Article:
This Week in Albany

Week ending October 6, 2017

Poll: Support for Con Con Dropping, But Still Would Pass

The latest Siena College Poll shows that while support for a constitutional convention has dropped, registered voters still say that they would vote in favor of holding a constitutional convention by a margin of 44% to 39%.

Support for the convention has dropped significantly since February, when 63% said they would vote yes, while those who said they would vote no has increased from 24% in February.

CSEA members can learn more about what a constitutional convention would mean on our website.


Cuomo Raises Possibility of Special Session

Governor Cuomo has said that he would consider calling a special state legislative session to address funding cuts to two important health care programs – the Children’s Health Insurance Plan (CHIP) and Disproportionate Share Hospital (DSH) payments if Congress does not act to restore funding. Congress is discussing a bill that would extend funding for CHIP and delay, by one year, the scheduled DSH funding cuts but nothing has been passed at this time.

CHIP funding authority lapsed after Congress failed to reauthorize the program before its September 30 expiration. CHIP covers nine million children across the country, including 330,000 low-income children in New York. According to the Governor, New York would lose $1.1 billion in funding if Congress does not act to reauthorize the program.

Hospitals around the state would lose an additional $1.1 billion over the next 18 months if nothing is done to address the cuts to DSH payments, which reimburse hospitals for providing uncompensated care to low income and uninsured New Yorkers. This funding is especially important for public hospitals, including the three SUNY hospitals.

Cuomo has raised the possibility of a special session in December to address these cuts. The 2017-18 State Budget gave the Governor extraordinary powers to address significant federal funding cuts.

Report Shows How Much New York Provides to Federal Government

Comptroller DiNapoli released a report this week that showed that New York sent an estimated $40.9 billion more in tax payments to Washington than it received back in federal spending in 2016. That gap has grown over the past three years, and only three states had a more negative balance of payments.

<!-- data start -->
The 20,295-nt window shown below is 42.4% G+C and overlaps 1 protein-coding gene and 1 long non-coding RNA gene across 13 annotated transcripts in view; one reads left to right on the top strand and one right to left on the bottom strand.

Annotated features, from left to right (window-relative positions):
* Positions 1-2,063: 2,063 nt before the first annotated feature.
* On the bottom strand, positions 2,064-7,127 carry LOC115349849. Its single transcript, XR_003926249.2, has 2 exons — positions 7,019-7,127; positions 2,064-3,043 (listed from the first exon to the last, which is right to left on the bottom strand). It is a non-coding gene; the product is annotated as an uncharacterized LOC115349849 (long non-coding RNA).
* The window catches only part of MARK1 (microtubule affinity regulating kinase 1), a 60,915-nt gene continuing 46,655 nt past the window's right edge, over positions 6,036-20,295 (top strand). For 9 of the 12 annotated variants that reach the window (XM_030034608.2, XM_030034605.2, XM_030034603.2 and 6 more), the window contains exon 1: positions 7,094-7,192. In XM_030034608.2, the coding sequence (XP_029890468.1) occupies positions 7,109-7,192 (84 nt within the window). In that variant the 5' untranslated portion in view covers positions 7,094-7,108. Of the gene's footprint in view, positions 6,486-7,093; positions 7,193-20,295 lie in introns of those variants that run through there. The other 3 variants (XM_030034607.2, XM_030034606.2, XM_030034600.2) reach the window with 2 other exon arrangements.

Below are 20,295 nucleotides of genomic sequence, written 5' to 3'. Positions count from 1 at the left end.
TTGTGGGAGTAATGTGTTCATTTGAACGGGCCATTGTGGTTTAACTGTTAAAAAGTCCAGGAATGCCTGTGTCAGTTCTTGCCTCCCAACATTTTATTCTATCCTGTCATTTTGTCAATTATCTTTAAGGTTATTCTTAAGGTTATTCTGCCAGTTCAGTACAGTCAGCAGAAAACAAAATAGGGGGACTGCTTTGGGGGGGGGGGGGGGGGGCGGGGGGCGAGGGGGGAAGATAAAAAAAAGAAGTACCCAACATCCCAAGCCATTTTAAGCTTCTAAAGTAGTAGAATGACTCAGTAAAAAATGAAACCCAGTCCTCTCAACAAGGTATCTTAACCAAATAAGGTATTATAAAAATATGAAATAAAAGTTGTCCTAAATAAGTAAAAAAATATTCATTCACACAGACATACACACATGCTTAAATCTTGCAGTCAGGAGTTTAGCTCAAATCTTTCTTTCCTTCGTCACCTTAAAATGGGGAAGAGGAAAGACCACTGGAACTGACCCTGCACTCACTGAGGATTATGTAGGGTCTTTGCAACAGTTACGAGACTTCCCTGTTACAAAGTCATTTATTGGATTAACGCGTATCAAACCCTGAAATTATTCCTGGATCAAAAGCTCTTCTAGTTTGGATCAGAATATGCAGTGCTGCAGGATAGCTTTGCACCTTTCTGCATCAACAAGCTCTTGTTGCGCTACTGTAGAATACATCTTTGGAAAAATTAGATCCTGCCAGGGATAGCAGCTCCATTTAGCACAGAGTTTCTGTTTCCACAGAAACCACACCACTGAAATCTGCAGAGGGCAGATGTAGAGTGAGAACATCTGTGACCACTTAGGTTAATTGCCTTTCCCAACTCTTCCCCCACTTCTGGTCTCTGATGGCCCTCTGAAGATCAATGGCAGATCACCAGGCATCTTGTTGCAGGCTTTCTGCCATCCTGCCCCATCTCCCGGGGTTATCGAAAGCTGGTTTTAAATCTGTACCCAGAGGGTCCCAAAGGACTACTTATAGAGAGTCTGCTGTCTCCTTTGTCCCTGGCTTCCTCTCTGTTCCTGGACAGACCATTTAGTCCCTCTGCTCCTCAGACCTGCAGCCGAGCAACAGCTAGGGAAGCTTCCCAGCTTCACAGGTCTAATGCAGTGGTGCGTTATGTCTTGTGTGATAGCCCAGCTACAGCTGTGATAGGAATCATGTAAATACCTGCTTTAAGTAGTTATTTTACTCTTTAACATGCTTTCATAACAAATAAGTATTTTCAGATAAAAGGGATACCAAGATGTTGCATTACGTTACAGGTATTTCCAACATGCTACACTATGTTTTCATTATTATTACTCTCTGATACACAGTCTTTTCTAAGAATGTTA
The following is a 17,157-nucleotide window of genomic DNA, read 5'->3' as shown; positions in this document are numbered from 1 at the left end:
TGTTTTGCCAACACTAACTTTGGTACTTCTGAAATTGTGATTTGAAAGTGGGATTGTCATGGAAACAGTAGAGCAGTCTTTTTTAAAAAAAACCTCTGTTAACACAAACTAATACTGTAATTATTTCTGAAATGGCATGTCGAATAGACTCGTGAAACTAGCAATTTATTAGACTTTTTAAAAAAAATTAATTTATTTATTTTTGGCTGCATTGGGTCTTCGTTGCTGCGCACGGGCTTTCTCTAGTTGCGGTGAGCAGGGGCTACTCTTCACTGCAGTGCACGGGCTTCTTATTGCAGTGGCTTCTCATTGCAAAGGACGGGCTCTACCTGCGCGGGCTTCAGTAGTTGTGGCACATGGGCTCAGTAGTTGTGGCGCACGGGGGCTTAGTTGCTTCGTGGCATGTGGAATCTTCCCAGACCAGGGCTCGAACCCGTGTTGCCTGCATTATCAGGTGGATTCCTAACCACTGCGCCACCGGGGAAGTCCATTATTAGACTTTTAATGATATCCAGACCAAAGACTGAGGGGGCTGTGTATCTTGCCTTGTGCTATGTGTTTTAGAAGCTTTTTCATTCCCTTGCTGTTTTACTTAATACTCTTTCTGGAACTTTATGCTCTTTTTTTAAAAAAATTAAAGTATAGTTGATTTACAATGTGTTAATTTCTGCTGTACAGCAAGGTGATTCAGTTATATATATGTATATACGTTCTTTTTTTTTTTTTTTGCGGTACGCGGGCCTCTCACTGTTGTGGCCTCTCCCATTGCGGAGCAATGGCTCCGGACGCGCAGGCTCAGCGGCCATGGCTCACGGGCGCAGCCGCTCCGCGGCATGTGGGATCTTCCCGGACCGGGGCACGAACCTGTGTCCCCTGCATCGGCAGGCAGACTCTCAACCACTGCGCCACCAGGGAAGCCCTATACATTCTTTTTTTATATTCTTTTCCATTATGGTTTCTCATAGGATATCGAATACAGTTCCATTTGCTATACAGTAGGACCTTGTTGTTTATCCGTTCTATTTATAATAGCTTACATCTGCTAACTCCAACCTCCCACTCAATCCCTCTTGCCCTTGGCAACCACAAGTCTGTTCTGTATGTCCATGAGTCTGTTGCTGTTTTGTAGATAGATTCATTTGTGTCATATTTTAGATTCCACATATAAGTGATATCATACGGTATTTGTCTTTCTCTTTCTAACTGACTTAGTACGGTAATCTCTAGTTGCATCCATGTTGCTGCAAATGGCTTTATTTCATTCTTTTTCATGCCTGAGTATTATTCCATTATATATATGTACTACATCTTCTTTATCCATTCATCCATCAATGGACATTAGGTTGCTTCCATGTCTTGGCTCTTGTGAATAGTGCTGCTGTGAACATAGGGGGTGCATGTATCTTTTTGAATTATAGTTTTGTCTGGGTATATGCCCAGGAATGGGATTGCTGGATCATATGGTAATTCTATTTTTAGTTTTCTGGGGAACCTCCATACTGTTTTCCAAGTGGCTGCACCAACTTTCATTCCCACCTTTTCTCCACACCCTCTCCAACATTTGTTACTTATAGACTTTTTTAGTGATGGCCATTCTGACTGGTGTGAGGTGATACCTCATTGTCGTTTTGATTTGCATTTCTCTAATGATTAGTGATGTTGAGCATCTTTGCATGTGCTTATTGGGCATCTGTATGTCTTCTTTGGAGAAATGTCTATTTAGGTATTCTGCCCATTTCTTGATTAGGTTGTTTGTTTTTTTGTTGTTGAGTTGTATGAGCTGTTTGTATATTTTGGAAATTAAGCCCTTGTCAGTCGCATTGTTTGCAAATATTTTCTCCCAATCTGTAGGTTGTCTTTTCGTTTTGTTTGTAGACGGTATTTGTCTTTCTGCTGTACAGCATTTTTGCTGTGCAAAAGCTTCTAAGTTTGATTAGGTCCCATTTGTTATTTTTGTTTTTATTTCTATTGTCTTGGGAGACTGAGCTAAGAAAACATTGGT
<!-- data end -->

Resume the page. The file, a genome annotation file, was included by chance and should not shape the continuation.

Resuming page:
These numbers are especially staggering as Congress considers amendments to the tax code that would disproportionately harm New Yorkers. If the proposed elimination of the state and local tax deduction is approved, New Yorkers would owe an additional $17.5 billion in federal taxes.

Supreme Court Will Hear Janus v. AFSCME

The US Supreme Court has announced that it will hear the case of Janus v. AFSCME during its current term.

The case is effectively a re-hearing of Friedrichs v. California Teachers Association, on which the court deadlocked in a 4-4 decision following the death of Justice Antonin Scalia.

At issue in the case is the ability of public sector labor unions to collect fair share fees. When a union is named the bargaining agent for a group of workers, it has the duty to fairly represent all workers – even if they choose not to join the union. Workers are not required to join the union, but if they choose not to, they must pay a “fair share” fee to cover their share of the costs of collective bargaining. This money cannot be used for political activity by the union.

If the Court rules in favor of Janus in this case, it would overturn 40 years of precedent that has upheld the legality of fair share fees in the public sector. If this happens, it would essentially make “right-to-work” the law of the land nationwide and would allow free riders to enjoy the benefits of a union without contributing their fair share. The case is the latest attempt by big-business backed extremists to decimate the ability of working class people to organize to improve their conditions.

Arguments in the case are expected to be heard this fall, with a decision expected in the spring of 2018. Stay tuned for more information on this case over the coming weeks and months.


Con Con Fact

Voting rights are protected in the state constitution.


Don’t Forget to Register

If you are not registered to vote, you have until Friday, October 13 to register. You can register on the DMV’s website or download a registration here.